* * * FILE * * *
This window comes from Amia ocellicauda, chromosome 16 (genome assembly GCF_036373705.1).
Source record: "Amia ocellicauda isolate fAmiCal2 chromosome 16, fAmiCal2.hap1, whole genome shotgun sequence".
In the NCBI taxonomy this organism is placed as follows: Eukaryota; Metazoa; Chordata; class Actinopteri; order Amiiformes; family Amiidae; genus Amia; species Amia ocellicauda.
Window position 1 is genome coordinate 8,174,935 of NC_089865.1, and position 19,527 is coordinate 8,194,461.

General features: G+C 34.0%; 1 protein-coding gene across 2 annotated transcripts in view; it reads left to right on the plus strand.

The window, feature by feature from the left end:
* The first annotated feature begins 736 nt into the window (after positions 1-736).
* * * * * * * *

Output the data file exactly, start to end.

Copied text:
This window comes from Amia ocellicauda, chromosome 16 (genome assembly GCF_036373705.1).
Source record: "Amia ocellicauda isolate fAmiCal2 chromosome 16, fAmiCal2.hap1, whole genome shotgun sequence".
In the NCBI taxonomy this organism is placed as follows: Eukaryota; Metazoa; Chordata; class Actinopteri; order Amiiformes; family Amiidae; genus Amia; species Amia ocellicauda.
Window position 1 is genome coordinate 8,174,935 of NC_089865.1, and position 19,527 is coordinate 8,194,461.

General features: G+C 34.0%; 1 protein-coding gene across 2 annotated transcripts in view; it reads left to right on the plus strand.

The window, feature by feature from the left end:
* The first annotated feature begins 736 nt into the window (after positions 1-736).